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You are browsing all terms beginning with "G"
44 terms were found.
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- Highly mafic igneous plutonic rock, typically dark in color; rough plutonic equivalent of basalt.
- Gage height
- The water-surface elevation referred to some arbitrary gage datum. Gage height is often used interchangeably with the more general term stage although gage height is more appropriate when used with a reading on a gage.
- Gaging station
- A particular site on a stream, canal, lake, or reservoir where systematic observations of gage height or discharge are obtained. (See also Stream-gaging station)
- Gains of Exchange
- The difference between the relative values of a good to the buyer and the seller. How this difference is divided between buyer and seller will depend upon the price of the good. Exchange will not occur unless both the buyer and the seller expect to receive some of this gain.
- Wind speeds from 39 to 54 mph (34 to 47 knots).
- Registered trade name for a blend consisting of 90% unleaded gasoline and 10% fermentation ethanol. Gasohol emissions contain less carbon monoxide than those from gasoline.
- General Aviation
- That portion of civil aviation, which encompasses all facets of aviation except air carriers. It includes any air taxis, commuter air carriers, and air travel clubs, which do not hold Certificates of Public Convenience and Necessity. See air carrier.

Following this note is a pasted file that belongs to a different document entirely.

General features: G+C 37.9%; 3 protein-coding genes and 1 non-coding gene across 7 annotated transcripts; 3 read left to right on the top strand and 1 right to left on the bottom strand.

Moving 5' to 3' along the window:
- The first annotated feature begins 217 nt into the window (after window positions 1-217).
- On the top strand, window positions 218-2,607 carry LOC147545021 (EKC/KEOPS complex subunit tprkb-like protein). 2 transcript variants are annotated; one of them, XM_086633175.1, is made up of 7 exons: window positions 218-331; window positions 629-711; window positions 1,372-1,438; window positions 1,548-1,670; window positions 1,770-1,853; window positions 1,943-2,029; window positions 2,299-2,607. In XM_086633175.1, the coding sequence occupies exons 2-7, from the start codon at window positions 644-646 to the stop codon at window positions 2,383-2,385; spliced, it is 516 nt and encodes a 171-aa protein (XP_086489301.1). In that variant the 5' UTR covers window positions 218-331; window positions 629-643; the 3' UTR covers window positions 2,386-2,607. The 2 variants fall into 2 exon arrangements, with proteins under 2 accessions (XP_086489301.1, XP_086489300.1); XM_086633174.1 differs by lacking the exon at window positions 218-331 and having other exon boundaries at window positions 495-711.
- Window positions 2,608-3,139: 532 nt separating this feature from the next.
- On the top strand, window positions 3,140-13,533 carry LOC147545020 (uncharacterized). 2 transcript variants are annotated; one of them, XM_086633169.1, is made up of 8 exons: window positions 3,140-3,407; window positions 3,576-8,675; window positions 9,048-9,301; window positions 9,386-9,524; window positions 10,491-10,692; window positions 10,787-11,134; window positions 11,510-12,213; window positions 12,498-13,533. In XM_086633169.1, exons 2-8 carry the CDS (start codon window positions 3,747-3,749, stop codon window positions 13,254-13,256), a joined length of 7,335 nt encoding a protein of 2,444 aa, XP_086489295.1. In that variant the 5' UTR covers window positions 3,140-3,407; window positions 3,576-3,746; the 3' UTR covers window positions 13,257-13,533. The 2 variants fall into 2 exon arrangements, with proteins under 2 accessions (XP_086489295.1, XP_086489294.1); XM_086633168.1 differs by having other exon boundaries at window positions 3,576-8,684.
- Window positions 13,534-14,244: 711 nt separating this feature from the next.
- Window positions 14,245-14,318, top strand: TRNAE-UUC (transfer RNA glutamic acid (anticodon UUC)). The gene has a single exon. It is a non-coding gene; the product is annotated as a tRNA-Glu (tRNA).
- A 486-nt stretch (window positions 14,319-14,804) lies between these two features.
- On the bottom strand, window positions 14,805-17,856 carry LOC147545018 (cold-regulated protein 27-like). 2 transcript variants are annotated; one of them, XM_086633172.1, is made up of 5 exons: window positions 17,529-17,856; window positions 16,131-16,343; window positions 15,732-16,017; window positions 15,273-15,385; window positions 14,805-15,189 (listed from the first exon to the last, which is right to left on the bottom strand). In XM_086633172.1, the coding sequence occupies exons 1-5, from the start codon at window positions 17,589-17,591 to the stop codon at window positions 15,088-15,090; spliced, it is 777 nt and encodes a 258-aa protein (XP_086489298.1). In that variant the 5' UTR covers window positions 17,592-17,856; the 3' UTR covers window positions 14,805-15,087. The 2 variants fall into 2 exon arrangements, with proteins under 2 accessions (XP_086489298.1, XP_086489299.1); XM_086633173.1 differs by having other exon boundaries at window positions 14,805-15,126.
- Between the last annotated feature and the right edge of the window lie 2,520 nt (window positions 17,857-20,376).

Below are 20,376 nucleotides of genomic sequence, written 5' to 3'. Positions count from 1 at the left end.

- General Circulation Model (GCM)
- A global, three-dimensional computer model of the climate system which can be used to simulate human-induced climate change. GCMs are highly complex and they represent the effects of such factors as reflective and absorptive properties of atmospheric water vapor, greenhouse gas concentrations, clouds, annual and daily solar heating, ocean temperatures and ice boundaries. The most recent GCMs include global representations of the atmosphere, oceans, and land surface. See climate modeling.
- Genetic engineering
- The use of recombinant DNA or other specific molecular gene transfer or exchange techniques to add desirable traits to plants, animals, or other organisms, or to enhance biological processes. Organisms modified by genetic engineering are sometimes referred to as transgenic, bioengineered, or genetically modified. The Agricultural Research Service does in-house research in this field, and the Animal and Plant Health Inspection Service regulates the release of genetically engineered organisms for field experiments.
- Genetically Modified Organisms (GMO)
- A term, currently used most often in international trade discussions, that designates crops that carry new traits that have been inserted through advanced genetic engineering methods (e.g., Flavr Saver tomato, Roundup Ready soybeans, Bt cotton, Bt corn). GMO crops are meeting resistence from some trading partners, particularly the European Union, that are responding in turn to consumer concerns over public health and environmental safety aspects of GMOs. USDA also is being pressured to declare GMOs unacceptable in the proposed National Organic Program. The U.S. scientific community maintains that research shows GMOs to be safe and that the regulatory process for their commercial approval, which includes USDA, Food and Drug Administration, and the Environmental Protection Agency, is an adequate safeguard against any potential problems.